Native Pollinators Benefit from Landscapes, Gardens and Lawns

Bee on flowering tree. Photo by Ashley Nickole Andrews.
Bee on flowering tree. Photo by Ashley Nickole Andrews.

Honey bee declines are well documented. Concern for honey bees is common, but rarely does anyone mention concern for native pollinators. Native pollinators face many of the same challenges that play a role in honey bee decline, including loss of habitat, changes in food availability due to changes in weather patterns, pesticides and herbicides. Native pollinators are more adapted to our Nevada climate and are often better pollinators of fruits and vegetables. You can participate in helping all pollinators by creating landscapes that provide food and habitat for them.

Native pollinators need nectar and pollen, like honey bees. Plan your flower and vegetable gardens so that you have a constant source of nectar and pollen. By choosing plants that continuously flower, like sage, mints and penstemon, pollinators will always have a nectar source. You can also plant short-lived blooming plants and overlap their seasonal blooms. Fruit trees bloom in the spring, producing a huge nectar and pollen source. Annoying dandelions are a great nectar and pollen source. Garden vegetables like indeterminate tomato plants and squashes flower throughout the summer. Fall blooming plants include rabbit brush and sage. Lawns can also be a good source of nectar when clovers and other lawn weeds are present. Mow the lawn higher to allow more flowering plants while reducing the amount of water your lawn needs to be healthy. Using these tips, pollinators will always find food in your yard.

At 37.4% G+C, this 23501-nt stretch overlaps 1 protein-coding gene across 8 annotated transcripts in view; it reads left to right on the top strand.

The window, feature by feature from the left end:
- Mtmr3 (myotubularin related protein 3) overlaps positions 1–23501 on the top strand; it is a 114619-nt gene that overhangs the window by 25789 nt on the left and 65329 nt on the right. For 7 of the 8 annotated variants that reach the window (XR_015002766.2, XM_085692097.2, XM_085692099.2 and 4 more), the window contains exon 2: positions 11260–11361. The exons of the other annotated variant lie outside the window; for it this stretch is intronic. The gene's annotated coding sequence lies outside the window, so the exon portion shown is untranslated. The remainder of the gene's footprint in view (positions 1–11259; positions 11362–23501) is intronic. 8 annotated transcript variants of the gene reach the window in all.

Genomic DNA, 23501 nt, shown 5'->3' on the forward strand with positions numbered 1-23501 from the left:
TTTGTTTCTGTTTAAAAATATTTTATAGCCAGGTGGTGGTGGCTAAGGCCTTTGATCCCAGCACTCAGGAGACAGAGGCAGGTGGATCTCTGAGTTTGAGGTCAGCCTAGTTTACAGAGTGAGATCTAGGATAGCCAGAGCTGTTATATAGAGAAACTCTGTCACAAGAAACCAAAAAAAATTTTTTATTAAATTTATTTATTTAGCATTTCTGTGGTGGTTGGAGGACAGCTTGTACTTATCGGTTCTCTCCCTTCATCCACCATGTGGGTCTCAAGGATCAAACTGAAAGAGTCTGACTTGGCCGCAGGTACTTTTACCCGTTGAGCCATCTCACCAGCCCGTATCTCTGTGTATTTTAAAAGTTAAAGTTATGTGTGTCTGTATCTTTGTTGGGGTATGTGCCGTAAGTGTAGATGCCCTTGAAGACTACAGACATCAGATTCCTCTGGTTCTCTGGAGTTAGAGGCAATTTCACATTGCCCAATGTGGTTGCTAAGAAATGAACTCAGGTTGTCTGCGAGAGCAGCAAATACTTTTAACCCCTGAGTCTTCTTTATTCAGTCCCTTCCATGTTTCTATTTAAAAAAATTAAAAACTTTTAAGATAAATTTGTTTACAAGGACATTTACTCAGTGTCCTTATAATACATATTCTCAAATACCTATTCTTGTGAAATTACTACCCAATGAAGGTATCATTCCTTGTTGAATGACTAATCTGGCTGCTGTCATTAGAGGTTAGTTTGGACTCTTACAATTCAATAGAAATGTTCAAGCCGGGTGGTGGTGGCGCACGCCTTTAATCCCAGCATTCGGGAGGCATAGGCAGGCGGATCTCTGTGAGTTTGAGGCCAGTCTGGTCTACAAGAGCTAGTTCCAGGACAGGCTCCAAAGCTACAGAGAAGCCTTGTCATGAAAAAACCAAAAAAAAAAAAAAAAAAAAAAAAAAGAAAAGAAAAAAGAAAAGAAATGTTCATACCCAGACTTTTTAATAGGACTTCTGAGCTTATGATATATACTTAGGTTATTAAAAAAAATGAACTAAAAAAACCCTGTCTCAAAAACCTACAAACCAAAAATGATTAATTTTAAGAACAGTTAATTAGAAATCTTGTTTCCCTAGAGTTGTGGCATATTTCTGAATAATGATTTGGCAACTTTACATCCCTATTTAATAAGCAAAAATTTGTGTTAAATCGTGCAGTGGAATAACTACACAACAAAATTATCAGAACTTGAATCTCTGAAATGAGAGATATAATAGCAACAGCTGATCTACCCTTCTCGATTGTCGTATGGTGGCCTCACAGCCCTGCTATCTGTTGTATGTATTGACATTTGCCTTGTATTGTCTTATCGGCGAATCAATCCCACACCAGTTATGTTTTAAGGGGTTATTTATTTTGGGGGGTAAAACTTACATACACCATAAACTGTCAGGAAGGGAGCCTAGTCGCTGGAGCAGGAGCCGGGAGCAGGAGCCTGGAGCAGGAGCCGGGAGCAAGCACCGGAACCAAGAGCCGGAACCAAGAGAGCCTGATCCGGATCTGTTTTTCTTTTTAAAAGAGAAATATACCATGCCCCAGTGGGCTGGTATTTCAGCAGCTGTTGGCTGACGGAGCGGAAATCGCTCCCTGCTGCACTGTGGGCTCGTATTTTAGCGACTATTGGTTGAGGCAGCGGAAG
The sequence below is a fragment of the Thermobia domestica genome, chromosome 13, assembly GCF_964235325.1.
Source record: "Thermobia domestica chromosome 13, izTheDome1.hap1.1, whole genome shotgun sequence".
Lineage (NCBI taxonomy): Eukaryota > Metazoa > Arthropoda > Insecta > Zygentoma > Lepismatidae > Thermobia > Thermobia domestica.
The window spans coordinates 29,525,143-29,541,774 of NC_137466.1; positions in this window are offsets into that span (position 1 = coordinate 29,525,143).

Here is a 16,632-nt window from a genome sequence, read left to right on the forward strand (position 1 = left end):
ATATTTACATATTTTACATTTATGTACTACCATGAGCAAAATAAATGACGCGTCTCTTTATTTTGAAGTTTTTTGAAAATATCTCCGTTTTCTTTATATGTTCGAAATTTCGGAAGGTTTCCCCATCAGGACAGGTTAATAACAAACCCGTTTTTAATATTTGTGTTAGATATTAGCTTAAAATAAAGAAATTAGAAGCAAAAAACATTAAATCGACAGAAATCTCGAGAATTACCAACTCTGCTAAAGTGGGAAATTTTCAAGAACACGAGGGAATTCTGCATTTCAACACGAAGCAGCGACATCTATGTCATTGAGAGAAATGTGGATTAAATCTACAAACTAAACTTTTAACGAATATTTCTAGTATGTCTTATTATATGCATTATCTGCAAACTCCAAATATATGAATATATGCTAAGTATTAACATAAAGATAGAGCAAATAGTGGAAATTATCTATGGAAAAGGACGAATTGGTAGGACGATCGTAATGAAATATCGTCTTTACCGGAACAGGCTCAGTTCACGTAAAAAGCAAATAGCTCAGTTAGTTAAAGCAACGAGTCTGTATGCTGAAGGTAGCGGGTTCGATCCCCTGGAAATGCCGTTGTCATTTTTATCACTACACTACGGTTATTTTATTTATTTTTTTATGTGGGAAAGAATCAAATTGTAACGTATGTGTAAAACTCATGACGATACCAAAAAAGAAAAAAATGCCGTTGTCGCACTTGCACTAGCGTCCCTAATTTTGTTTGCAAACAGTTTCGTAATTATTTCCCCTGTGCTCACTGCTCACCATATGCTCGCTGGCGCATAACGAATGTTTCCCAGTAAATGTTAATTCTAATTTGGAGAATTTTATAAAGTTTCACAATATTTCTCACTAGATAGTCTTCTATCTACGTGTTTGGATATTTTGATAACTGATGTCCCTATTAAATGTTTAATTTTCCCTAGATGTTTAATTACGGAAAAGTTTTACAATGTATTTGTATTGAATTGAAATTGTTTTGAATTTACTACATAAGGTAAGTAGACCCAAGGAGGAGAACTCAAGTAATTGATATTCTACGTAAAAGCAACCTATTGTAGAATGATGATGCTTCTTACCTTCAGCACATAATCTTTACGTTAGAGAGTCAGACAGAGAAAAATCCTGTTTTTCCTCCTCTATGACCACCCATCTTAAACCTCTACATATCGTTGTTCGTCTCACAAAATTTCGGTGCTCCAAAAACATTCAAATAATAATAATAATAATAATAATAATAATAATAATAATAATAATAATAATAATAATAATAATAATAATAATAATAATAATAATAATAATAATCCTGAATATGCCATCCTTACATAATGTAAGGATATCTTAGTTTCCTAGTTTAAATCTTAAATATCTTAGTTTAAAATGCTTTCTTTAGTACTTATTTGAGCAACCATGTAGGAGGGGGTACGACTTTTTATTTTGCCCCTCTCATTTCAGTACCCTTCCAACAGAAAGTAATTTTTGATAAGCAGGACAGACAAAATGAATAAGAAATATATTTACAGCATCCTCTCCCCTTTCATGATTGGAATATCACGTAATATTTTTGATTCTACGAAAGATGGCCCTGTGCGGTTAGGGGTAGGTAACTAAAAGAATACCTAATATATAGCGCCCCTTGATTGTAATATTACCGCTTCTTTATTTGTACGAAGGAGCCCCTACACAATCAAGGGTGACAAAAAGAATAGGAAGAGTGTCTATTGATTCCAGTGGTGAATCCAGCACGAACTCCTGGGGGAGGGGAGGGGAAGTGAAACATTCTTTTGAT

Bee on flowering tree. Photo by Ashley Nickole Andrews
Bee on flowering tree. Photo by Ashley Nickole Andrews

Native pollinators do not live in hives. Native bees create a wide range of nests out of materials in your lawn and garden. Leaf cutter bees cut pieces of leaf from your plants to build walls. Bumblebees and mason bees build mud nests. Other bees nest in hollow plant stems or tunnels in sand. To help native pollinators build nests, have a cleared soil patch that remains moist. Do not spray pesticides on the foliage of ornamental plants. Remember that those perfect, round holes in the leaves mean a native bee is building nests with them. Do not disturb areas where you notice pollinator activity. By creating the right habitat, pollinators will soon make your yard their home.

For an opportunity to learn more about pollinator and beneficial insects as well as decomposer and pest insects, check out our “Grow Your Own, Nevada!” program. The program is a series of eight gardening workshops held 6-8 p.m., Tuesdays and Thursdays, May 3 through May 26.

Workshop topics include:

  • 5/3- Warm-Season Vegetable Gardening
  • 5/5- Gardening in Nevada’s Soils
  • 5/10- Know Nevada Insects: Decomposers & Pests
  • 5/12- Know Nevada Insects: Pollinators & Beneficials
  • 5/17- Tomatoes 101
  • 5/19- Composting Made Easy
  • 5/24- Preserving the Harvest: Hot-Water Canning
  • 5/26- Seed Saving

Classes are held live in Reno and via videoconference to participating sites statewide. Reno attendees can register online at To attend in another location, contact your local Cooperative Extension office.

Joy Paterson is the Lyon County Extension Educator with University of Nevada Cooperative Extension. Have plant questions? Contact a master gardener at 775-336-0265 or, or visit For information on drought, visit